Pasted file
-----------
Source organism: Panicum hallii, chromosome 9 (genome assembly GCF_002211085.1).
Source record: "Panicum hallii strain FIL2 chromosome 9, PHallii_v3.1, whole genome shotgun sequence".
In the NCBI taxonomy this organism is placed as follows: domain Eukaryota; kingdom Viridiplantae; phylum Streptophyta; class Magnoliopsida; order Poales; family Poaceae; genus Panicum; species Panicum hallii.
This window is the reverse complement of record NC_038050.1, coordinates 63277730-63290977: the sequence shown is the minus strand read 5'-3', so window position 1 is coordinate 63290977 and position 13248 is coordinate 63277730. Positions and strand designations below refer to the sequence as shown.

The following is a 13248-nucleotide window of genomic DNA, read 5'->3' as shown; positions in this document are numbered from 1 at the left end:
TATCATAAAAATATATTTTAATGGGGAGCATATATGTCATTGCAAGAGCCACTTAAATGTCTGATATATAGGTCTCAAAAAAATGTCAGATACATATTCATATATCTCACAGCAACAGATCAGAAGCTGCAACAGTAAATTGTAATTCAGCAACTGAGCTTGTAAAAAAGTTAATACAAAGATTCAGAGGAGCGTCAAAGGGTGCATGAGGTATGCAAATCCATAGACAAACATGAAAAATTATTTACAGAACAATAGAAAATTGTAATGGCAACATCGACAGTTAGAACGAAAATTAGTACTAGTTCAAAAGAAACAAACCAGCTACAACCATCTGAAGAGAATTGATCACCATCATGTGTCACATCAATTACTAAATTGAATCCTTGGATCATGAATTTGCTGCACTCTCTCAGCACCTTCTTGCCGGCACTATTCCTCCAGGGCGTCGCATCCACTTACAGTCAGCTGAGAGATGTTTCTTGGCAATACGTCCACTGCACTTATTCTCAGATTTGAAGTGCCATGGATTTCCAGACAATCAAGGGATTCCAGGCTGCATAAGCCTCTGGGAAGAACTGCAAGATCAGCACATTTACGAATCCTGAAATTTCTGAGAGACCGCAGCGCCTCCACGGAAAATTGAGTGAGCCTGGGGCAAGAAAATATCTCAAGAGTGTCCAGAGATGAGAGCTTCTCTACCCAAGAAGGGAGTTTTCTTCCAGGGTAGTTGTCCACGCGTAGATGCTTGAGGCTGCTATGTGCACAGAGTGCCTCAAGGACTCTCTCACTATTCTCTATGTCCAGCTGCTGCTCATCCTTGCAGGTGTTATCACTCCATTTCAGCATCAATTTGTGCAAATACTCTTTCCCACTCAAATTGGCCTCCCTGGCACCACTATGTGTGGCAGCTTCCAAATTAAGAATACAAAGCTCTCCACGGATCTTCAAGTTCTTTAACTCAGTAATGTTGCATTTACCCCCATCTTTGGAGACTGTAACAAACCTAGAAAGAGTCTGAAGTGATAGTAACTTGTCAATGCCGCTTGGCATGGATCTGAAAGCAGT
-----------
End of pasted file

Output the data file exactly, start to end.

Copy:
Source organism: Panicum hallii, chromosome 9 (genome assembly GCF_002211085.1).
Source record: "Panicum hallii strain FIL2 chromosome 9, PHallii_v3.1, whole genome shotgun sequence".
In the NCBI taxonomy this organism is placed as follows: domain Eukaryota; kingdom Viridiplantae; phylum Streptophyta; class Magnoliopsida; order Poales; family Poaceae; genus Panicum; species Panicum hallii.
This window is the reverse complement of record NC_038050.1, coordinates 63277730-63290977: the sequence shown is the minus strand read 5'-3', so window position 1 is coordinate 63290977 and position 13248 is coordinate 63277730. Positions and strand designations below refer to the sequence as shown.

The following is a 13248-nucleotide window of genomic DNA, read 5'->3' as shown; positions in this document are numbered from 1 at the left end:
TATCATAAAAATATATTTTAATGGGGAGCATATATGTCATTGCAAGAGCCACTTAAATGTCTGATATATAGGTCTCAAAAAAATGTCAGATACATATTCATATATCTCACAGCAACAGATCAGAAGCTGCAACAGTAAATTGTAATTCAGCAACTGAGCTTGTAAAAAAGTTAATACAAAGATTCAGAGGAGCGTCAAAGGGTGCATGAGGTATGCAAATCCATAGACAAACATGAAAAATTATTTACAGAACAATAGAAAATTGTAATGGCAACATCGACAGTTAGAACGAAAATTAGTACTAGTTCAAAAGAAACAAACCAGCTACAACCATCTGAAGAGAATTGATCACCATCATGTGTCACATCAATTACTAAATTGAATCCTTGGATCATGAATTTGCTGCACTCTCTCAGCACCTTCTTGCCGGCACTATTCCTCCAGGGCGTCGCATCCACTTACAGTCAGCTGAGAGATGTTTCTTGGCAATACGTCCACTGCACTTATTCTCAGATTTGAAGTGCCATGGATTTCCAGACAATCAAGGGATTCCAGGCTGCATAAGCCTCTGGGAAGAACTGCAAGATCAGCACATTTACGAATCCTGAAATTTCTGAGAGACCGCAGCGCCTCCACGGAAAATTGAGTGAGCCTGGGGCAAGAAAATATCTCAAGAGTGTCCAGAGATGAGAGCTTCTCTACCCAAGAAGGGAGTTTTCTTCCAGGGTAGTTGTCCACGCGTAGATGCTTGAGGCTGCTATGTGCACAGAGTGCCTCAAGGACTCTCTCACTATTCTCTATGTCCAGCTGCTGCTCATCCTTGCAGGTGTTATCACTCCATTTCAGCATCAATTTGTGCAAATACTCTTTCCCACTCAAATTGGCCTCCCTGGCACCACTATGTGTGGCAGCTTCCAAATTAAGAATACAAAGCTCTCCACGGATCTTCAAGTTCTTTAACTCAGTAATGTTGCATTTACCCCCATCTTTGGAGACTGTAACAAACCTAGAAAGAGTCTGAAGTGATAGTAACTTGTCAATGCCGCTTGGCATGGATCTGAAAGCAGT